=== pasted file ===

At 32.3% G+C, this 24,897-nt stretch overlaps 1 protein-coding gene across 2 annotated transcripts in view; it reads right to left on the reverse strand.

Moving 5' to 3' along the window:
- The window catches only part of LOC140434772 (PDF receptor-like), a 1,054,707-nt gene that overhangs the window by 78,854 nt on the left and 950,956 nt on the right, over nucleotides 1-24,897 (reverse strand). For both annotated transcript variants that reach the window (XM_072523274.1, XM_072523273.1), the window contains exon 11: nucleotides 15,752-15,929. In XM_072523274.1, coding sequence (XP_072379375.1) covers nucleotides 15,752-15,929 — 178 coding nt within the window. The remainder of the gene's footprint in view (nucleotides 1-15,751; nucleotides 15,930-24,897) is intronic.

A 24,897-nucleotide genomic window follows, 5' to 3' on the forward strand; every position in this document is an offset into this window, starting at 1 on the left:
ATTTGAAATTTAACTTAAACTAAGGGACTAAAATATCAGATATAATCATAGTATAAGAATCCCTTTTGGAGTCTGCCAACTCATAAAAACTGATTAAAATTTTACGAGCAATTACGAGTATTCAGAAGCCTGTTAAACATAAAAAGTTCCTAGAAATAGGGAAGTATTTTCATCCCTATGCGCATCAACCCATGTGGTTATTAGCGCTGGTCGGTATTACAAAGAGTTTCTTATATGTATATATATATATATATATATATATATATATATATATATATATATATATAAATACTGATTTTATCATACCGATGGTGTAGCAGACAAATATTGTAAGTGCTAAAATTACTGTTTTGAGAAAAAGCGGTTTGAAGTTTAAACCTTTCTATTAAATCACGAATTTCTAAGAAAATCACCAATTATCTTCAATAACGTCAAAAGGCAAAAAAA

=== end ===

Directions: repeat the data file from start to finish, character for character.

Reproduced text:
At 32.3% G+C, this 24,897-nt stretch overlaps 1 protein-coding gene across 2 annotated transcripts in view; it reads right to left on the reverse strand.

Moving 5' to 3' along the window:
- The window catches only part of LOC140434772 (PDF receptor-like), a 1,054,707-nt gene that overhangs the window by 78,854 nt on the left and 950,956 nt on the right, over nucleotides 1-24,897 (reverse strand). For both annotated transcript variants that reach the window (XM_072523274.1, XM_072523273.1), the window contains exon 11: nucleotides 15,752-15,929. In XM_072523274.1, coding sequence (XP_072379375.1) covers nucleotides 15,752-15,929 — 178 coding nt within the window. The remainder of the gene's footprint in view (nucleotides 1-15,751; nucleotides 15,930-24,897) is intronic.

A 24,897-nucleotide genomic window follows, 5' to 3' on the forward strand; every position in this document is an offset into this window, starting at 1 on the left:
ATTTGAAATTTAACTTAAACTAAGGGACTAAAATATCAGATATAATCATAGTATAAGAATCCCTTTTGGAGTCTGCCAACTCATAAAAACTGATTAAAATTTTACGAGCAATTACGAGTATTCAGAAGCCTGTTAAACATAAAAAGTTCCTAGAAATAGGGAAGTATTTTCATCCCTATGCGCATCAACCCATGTGGTTATTAGCGCTGGTCGGTATTACAAAGAGTTTCTTATATGTATATATATATATATATATATATATATATATATATATATATATATATATAAATACTGATTTTATCATACCGATGGTGTAGCAGACAAATATTGTAAGTGCTAAAATTACTGTTTTGAGAAAAAGCGGTTTGAAGTTTAAACCTTTCTATTAAATCACGAATTTCTAAGAAAATCACCAATTATCTTCAATAACGTCAAAAGGCAAAAAAA